December 23, 2014 Leave a comment
Woefully underdressed at an office party; situation disarmed by potty humor
The other day after work, my friend invited me to his employer’s holiday party. He works in downtown Columbus as a graphic designer. “Massive amount of free food and booze at my office party,” he texted. “Open to the public now til whenever tonight.” I told him I’d try to take advantage. “Come on! Obnoxious amount of booze and food!”
The company he works for does social media campaigns and graphic design, so I should have been more aware that networking- and client-oriented businesses demand an elevated level of social grace. Thus the note “Dress to impress haha” included in his texts, which was acknowledged but not fully internalized. I didn’t really think about it because I had been running errands since I got off work, and going to the party was something fun to do at the end of my jaunt around town.
As I walked from my car to the party I realized I didn’t actually know whose party I was attending. I asked a couple in the elevator the name of the company. They laughed. I laughed too, like I had made a joke. The elevator opened into a hallway. There were a few other businesses on the floor and a balcony overlooking the front entrance. The firm’s doors opened to a dimly lit office with large windows overlooking a fashionable street in Columbus. Coats were piled on low-sitting furniture in the waiting area, which led to the office proper. The office was very pleasant to look at in the way corporate offices can be, with exposed brick on the walls and the normal mail-order, Communist bloc office furniture traded for sleek Scandinavian desks. About sixty people were milling about, talking, laughing, carrying on as you do at an office party. The only difference was that everyone looked like they had just walked out of the ads in Vogue. I was wearing jeans and hiking boots and a grey sweatshirt. The mental facepalm was audible.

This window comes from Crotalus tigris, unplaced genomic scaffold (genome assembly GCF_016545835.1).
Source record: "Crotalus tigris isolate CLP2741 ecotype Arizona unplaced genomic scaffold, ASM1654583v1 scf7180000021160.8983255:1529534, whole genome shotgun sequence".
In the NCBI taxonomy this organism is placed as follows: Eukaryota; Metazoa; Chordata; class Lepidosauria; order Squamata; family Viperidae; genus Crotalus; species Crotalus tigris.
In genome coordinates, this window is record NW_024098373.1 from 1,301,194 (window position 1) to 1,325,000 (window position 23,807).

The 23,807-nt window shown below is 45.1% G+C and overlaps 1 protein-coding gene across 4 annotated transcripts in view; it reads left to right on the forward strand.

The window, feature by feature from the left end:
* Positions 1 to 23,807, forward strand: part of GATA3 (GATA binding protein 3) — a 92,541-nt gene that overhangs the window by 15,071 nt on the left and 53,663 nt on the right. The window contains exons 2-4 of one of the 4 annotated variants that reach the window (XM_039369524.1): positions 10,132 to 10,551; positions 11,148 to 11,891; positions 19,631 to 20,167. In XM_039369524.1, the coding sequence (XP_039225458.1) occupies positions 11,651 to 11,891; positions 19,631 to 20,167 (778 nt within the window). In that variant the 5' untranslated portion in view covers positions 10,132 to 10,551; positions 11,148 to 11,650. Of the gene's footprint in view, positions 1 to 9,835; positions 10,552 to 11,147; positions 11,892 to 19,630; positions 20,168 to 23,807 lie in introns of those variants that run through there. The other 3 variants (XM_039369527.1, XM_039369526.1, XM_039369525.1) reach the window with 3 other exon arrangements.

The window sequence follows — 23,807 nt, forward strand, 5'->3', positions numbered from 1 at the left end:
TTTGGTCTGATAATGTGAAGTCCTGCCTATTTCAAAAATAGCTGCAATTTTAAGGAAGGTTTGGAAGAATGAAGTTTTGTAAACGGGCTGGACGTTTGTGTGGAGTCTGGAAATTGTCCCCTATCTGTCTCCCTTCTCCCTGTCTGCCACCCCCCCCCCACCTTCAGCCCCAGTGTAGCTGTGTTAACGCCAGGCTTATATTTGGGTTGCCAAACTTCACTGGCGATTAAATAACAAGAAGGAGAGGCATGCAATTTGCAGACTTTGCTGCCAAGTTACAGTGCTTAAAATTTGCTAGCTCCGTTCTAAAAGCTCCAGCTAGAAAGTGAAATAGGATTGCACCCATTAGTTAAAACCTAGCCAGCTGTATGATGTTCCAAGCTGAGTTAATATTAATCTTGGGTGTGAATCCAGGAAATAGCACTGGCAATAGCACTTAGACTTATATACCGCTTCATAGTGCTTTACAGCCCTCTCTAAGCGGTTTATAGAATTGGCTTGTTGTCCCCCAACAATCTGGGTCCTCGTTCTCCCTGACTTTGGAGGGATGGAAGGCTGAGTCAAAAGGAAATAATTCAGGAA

A sense of showing up underdressed to prom came to mind, even though I was never impressed by the minor pomp of those proceedings. It was like a dream where you’re suddenly self-conscious you’re a nudist – you’re embarrassed by something you ordinarily wouldn’t care about. This scene was all new to me, which I appreciated, but I instinctively felt like I didn’t fit in, and that’s a hard feeling to shake no matter how arbitrary you deem the etiquette.
The guests were wearing sharp tailored suits, fancy watches, perfect hairdos, legit sequined dresses… I mean, I was wearing a baseball cap. The lessons I ignored as a kid came back to haunt me. All my life it was instilled that you take your hat off in a restaurant. I am aware of that social dictum at least, which is why it was painfully obvious the same applied ten times over at a party like this. Nobody else was wearing a hat except the one guy with a taxi-driver cap, but that was acceptable because it matched other things he was wearing.
I walked up to the couple from the elevator and mentioned my embarrassment. The woman was eight months pregnant and said I shouldn’t worry because, “Look at me – I’m a balloon!” I wasn’t sure being pregnant and being underdressed were the same thing, but it was a nice gesture.